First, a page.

A Checklist For Marine Engineers For Fuel Oil Report Analysis !

55
Credits: Natalya Letunova/Unsplash

A lot of problems are created, because of improper treatment of fuel, and these can be avoided by paying attention to the lab analysis. Given below are 10 points marine engineers must check in the fuel oil testing report.

Density

The supplier, on completion of bunkering, gives a BDN( bunker delivery note), which has the density mentioned on it, but this is basically to determine the weight of fuel delivered, it might not be very accurate. The correct density is required for changing the gravity disc of the purifiers, to ensure correct purification. This is not required in the newer purification systems as they do not have a gravity disc.

Viscosity

HFO used to burn in marine engines has a viscosity of 380 cst, and for IFO it’s 180cst(This is at 50 deg centigrade). Generally, the viscosity required for combustion is between 13-15cst. But it can be different for different engines. In most ships, the viscotherm is automated, which means it continuously monitors the viscosity of the fuel going to the engine and accordingly regulates the temperature.

Water %

Fuel with high water content will burn less efficiently as the calorific value is reduced. The high amount of water in fuel is quite troublesome if the fuel is going to be kept for a long time in a bunker tank. Over a period of time, the water will settle at the bottom and cause problems while transferring.

Carbon Residue

It is the amount of carbon remaining when the fuel sample is completely burnt. It indicates the quality of the fuel. A higher carbon residue value means more deposits on piston land and fuel valve tips. It also means fuel oil has poor ignition quality, which causes ignition delay after burning. Avoid low-load operation when using such fuel. Or if they have to run on low load as most ships are now being run on lower rpm.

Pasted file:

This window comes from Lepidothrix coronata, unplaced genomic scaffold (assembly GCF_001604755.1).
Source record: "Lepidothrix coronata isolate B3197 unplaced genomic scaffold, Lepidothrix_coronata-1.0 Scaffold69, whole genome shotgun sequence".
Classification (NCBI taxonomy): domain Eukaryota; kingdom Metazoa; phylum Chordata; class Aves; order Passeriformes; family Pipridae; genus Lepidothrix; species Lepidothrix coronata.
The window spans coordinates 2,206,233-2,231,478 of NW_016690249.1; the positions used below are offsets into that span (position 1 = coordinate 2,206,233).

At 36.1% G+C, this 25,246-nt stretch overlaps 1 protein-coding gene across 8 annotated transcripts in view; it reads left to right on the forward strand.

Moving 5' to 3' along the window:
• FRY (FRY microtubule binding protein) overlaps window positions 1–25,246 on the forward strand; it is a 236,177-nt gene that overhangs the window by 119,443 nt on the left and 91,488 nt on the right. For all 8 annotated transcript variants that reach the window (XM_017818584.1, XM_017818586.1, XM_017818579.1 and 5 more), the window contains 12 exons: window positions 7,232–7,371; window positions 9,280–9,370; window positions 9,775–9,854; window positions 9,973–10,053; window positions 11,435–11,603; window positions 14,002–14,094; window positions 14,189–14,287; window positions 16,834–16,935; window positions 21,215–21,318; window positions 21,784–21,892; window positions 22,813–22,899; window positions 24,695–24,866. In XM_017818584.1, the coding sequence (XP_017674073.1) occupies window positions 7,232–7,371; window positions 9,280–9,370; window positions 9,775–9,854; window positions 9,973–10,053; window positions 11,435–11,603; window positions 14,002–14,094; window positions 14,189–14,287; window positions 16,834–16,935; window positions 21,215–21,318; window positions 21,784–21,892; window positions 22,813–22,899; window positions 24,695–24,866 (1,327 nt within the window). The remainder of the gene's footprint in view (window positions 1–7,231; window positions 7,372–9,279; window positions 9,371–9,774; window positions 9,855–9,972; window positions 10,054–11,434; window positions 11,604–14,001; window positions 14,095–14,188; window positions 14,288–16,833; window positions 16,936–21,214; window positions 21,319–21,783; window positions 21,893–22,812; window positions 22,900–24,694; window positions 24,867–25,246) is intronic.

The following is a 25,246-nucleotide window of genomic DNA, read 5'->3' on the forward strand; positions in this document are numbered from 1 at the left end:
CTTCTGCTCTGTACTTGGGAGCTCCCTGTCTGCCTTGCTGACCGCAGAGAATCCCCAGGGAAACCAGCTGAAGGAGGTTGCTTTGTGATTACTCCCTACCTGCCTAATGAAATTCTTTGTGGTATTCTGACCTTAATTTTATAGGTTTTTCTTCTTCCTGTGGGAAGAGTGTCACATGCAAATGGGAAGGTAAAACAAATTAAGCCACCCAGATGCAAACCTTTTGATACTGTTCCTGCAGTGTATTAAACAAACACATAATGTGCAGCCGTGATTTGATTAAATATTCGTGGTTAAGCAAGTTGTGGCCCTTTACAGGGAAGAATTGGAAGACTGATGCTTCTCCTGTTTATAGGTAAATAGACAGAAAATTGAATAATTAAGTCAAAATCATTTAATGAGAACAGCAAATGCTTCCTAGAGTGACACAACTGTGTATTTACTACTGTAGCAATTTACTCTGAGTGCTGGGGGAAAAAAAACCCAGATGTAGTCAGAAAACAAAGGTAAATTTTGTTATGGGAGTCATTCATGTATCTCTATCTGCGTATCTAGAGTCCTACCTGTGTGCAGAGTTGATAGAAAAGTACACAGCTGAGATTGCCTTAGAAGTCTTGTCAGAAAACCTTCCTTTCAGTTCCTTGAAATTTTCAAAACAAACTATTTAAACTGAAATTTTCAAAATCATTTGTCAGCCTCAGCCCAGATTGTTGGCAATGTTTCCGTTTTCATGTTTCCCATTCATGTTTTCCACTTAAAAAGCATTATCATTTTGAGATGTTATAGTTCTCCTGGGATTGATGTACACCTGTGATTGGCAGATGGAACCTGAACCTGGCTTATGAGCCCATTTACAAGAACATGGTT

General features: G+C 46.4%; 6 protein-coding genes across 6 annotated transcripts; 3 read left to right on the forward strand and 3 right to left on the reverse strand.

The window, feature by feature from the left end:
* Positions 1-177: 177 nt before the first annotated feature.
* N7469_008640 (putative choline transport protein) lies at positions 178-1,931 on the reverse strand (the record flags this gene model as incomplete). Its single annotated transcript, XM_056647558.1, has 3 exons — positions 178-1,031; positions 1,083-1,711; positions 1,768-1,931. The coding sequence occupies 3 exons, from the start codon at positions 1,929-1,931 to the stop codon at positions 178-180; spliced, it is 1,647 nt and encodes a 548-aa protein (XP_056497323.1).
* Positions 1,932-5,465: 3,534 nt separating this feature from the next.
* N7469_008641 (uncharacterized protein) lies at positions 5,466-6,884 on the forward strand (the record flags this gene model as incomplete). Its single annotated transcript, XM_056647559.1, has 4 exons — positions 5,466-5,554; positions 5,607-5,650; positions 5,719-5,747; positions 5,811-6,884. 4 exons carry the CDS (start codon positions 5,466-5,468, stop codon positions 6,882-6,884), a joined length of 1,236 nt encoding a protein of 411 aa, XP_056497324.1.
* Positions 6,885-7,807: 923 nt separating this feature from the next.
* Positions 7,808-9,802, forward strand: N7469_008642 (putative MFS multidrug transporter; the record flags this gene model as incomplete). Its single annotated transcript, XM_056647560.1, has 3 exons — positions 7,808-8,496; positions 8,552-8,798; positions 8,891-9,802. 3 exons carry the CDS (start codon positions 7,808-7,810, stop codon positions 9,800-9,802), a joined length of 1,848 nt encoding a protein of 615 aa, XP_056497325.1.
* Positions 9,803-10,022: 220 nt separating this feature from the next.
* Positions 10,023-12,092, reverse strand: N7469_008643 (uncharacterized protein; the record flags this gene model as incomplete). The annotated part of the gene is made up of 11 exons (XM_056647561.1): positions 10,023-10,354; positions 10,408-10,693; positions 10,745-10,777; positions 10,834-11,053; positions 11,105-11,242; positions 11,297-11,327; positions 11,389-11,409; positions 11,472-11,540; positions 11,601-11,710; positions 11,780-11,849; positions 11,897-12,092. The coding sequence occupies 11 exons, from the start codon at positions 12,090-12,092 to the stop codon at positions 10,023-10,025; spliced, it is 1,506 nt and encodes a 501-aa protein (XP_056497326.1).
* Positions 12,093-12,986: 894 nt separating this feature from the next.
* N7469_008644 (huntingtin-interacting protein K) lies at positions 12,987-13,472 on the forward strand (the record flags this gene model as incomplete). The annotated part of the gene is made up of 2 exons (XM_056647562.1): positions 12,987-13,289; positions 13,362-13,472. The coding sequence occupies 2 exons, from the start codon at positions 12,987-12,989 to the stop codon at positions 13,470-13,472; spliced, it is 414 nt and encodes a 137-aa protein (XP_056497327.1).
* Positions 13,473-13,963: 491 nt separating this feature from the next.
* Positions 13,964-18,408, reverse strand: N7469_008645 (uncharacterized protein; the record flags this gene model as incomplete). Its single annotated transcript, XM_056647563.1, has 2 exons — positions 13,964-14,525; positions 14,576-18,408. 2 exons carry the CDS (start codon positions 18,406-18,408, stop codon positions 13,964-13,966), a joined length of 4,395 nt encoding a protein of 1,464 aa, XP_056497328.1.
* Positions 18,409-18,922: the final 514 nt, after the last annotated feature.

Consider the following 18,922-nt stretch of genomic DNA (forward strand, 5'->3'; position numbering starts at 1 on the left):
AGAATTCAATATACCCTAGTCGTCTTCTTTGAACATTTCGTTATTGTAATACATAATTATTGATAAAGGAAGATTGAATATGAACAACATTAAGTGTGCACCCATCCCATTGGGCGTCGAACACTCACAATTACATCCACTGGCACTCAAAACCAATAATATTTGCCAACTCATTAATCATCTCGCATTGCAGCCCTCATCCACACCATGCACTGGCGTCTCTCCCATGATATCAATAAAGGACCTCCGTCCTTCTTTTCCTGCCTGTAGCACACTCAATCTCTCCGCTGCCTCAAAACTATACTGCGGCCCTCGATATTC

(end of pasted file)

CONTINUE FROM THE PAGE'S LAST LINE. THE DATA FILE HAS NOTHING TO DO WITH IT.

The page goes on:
Sulphur Content

The most important value to be checked, for MARPOL regulations, especially when sailing in ECA areas. As of 1st January 2015, the sulfur content for fuel on ships sailing in the ECA area is 0.10% m/m. Also, it’s necessary to check sulfur content in the new intelligent engines, where the cylinder lubrication is done exactly as per the sulfur content of the fuel in use. High sulfur content leads to cold corrosion.

Vanadium and Sodium %

Vanadium is a metallic element found in crude oil. When it combines with sodium in the ratio of 3:1, it forms a low melting point compound which causes high-temperature corrosion and the formation of localized hot spots. This leads to the burning away of exhaust valves, seats and piston crowns. Although removing vanadium is difficult, it’s easier to remove sodium via purification and heating.

Flash Point

The flash point of all fuels used in the engine room should have a flash point greater than or equal to 60. This information will be presented by the supplier before bunkering, but it is always better to confirm this from the lab analysis.

Pour Point

The pour point is the minimum temperature at which a liquid ceases to flow. For pumping and handling purposes it is always good to know the minimum temperature to be maintained.

The above are the major points to be considered before using the newly bunkered fuel oil. In addition to this, labs may also conduct further additional tests such as total sediment, or for lead, phosphorus, calcium and zinc, which are indicators of the presence of waste lubricating oil, which sometimes may be added to the fuel. Always keep all equipment involved in the transfer and handling of fuel in good condition. Auto backwash filters are to be cleaned regularly and never in any condition to be bypassed.

Did you subscribe to our newsletter?

It’s free! Click here to subscribe!

Source: Marineinsight

LEAVE A REPLY

This site uses Akismet to reduce spam. Learn how your comment data is processed.